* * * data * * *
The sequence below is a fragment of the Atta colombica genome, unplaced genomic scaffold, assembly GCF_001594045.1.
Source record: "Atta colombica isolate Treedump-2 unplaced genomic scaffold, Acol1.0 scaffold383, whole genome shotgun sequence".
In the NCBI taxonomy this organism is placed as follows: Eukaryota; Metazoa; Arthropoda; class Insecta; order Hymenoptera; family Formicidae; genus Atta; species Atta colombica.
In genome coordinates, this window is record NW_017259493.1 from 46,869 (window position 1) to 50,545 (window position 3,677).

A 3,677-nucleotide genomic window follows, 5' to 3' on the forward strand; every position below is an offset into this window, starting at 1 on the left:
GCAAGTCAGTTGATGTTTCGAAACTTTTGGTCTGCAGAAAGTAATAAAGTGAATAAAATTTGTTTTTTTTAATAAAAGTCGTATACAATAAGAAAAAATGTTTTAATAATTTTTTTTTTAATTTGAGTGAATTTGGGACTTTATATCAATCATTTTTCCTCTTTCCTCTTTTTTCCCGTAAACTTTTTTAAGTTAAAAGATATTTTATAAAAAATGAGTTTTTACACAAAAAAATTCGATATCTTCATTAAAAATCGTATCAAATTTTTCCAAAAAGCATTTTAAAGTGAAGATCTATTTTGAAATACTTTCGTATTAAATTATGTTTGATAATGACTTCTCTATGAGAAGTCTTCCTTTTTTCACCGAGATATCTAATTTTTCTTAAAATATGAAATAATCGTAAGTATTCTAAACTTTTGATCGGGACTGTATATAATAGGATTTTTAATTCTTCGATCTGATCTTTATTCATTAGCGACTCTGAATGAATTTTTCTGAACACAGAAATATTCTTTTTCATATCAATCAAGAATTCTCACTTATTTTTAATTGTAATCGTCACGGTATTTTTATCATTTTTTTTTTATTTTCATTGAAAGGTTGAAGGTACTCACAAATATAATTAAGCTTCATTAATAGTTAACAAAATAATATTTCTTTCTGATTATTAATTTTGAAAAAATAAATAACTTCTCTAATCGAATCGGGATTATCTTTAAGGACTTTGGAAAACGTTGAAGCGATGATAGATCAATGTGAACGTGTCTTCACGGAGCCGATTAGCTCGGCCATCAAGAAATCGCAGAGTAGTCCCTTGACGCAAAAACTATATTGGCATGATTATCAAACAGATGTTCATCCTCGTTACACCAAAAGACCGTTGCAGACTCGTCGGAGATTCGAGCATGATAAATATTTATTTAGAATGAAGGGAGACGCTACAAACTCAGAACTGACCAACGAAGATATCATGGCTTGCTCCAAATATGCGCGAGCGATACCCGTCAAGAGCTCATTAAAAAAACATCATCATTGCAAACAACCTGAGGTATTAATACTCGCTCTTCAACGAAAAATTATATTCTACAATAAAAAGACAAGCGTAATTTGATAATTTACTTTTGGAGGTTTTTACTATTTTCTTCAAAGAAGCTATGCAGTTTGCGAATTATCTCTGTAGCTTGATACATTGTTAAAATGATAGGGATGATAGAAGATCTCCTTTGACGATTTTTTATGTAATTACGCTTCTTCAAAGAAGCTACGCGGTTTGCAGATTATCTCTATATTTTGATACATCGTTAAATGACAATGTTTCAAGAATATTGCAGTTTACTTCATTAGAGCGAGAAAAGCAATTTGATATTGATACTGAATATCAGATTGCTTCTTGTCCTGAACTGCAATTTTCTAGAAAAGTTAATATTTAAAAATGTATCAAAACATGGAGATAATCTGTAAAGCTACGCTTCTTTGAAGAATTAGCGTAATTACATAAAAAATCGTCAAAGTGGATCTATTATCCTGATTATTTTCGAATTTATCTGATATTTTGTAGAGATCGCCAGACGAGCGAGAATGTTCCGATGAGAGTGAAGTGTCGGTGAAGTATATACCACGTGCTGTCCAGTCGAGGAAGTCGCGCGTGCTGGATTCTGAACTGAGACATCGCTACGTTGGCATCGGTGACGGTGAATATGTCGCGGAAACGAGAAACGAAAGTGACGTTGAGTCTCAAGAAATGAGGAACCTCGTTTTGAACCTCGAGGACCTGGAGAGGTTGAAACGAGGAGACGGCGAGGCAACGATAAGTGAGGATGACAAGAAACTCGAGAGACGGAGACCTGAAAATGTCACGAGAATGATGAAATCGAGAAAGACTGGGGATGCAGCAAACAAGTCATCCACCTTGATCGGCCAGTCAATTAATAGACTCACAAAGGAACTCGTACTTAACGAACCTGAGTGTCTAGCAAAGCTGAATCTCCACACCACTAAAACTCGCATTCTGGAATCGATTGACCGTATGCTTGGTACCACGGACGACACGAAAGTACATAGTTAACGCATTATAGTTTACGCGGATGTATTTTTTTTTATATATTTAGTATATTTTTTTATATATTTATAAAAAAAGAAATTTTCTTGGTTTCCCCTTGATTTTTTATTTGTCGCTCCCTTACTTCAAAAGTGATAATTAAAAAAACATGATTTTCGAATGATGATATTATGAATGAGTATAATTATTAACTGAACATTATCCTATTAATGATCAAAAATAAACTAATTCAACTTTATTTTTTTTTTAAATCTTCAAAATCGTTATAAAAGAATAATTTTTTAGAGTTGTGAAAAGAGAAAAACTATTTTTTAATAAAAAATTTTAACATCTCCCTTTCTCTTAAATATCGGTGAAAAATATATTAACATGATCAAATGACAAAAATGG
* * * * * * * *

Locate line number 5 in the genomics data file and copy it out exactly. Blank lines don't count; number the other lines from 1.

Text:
A 3,677-nucleotide genomic window follows, 5' to 3' on the forward strand; every position below is an offset into this window, starting at 1 on the left: